The first ever olympic games that a men's track and field Pentathlon was held in 1912, 1920 and 1924. This was won in 1912 by Jim Thorpe of the USA and in 1920 and 1924 by Eero Lehtonen of Finland. After Thorpe was stripped of his gold medal for breaking the amateur rule, the 1912 gold was awarded to Norway's Ferdinand Reinhardt Bie, who is now officially listed as a joint winner with Thorpe, who was reinstated in the 1980s, in the International Olympic Committee's records. 1912 (MCMXII) was a leap year starting on Monday in the Gregorian calendar (or a leap year starting on Tuesday in the 13-day-slower Julian calendar). ... 1920 (MCMXX) was a leap year starting on Thursday. ... 1924 (MCMXXIV) was a leap year starting on Tuesday (link will display the full calendar). ... Franciscus Jim Thorpe (Sac and Fox Nation: Wa-Tho-Huk) (May 28, 1888 – March 28, 1953) is considered one of the most versatile athletes in modern sports. ... Eero Reino Lehtonen (April 21, 1898 – November 9, 1959) was a Finnish pentathlete. ... Stamp The International Olympic Committee is an organization based in Lausanne, Switzerland, created by Pierre de Coubertin and Demetrios Vikelas on June 23, 1894 to reinstate the Ancient Olympic Games held in Greece between 776 BC to 396 AD. Its membership is 203 National Olympic Committees. ...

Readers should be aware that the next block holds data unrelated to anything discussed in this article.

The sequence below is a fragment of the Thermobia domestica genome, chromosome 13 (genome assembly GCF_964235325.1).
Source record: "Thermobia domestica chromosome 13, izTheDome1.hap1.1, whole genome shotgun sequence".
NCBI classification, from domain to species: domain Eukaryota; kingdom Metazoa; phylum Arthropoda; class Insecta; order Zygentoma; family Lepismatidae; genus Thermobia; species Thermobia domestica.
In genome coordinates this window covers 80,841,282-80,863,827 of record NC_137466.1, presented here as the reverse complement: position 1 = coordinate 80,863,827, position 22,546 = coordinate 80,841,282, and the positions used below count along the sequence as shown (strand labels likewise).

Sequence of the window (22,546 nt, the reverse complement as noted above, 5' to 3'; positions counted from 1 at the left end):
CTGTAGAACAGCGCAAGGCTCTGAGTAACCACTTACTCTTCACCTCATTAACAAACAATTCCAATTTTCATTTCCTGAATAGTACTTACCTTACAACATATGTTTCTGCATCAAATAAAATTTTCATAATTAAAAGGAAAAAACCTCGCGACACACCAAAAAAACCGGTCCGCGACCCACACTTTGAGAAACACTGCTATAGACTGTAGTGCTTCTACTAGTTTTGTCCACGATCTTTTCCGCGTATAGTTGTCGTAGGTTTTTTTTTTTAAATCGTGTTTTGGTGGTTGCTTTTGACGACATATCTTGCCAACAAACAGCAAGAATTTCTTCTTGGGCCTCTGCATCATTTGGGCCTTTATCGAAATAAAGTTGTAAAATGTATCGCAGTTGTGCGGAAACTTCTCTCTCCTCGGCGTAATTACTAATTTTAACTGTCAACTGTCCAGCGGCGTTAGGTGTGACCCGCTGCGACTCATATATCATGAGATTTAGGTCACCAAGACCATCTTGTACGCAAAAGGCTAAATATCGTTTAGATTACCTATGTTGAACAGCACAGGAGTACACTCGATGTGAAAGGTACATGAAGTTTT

A women's pentathlon was held from 1964 through 1980, after which it was replaced by the heptathlon in 1984. The womens pentathlon was contested in the Olympics from 1964 until 1980, and it was replaced in the 1984 games with the heptathlon. ... The 1964 Summer Olympics, officially known as the Games of the XVIII Olympiad, were held in 1964 in Tokyo, Japan. ... Badge, released in the USSR The 1980 Summer Olympics, officially known as the Games of the XXII Olympiad, were held in Moscow in the Soviet Union. ... A heptathlon is a sportive contest made up of seven events (from the Greek hepta (seven) and athlon (contest)). More specifically, the term heptathlon refers to an athletic (track and field) event consisting of seven events. ... Music sample: Olympic Fanfare and Theme ( file info) — composed by John Williams for the 1984 Summer Olympics in Los Angeles Problems listening to the file? See media help. ...


In ancient olympics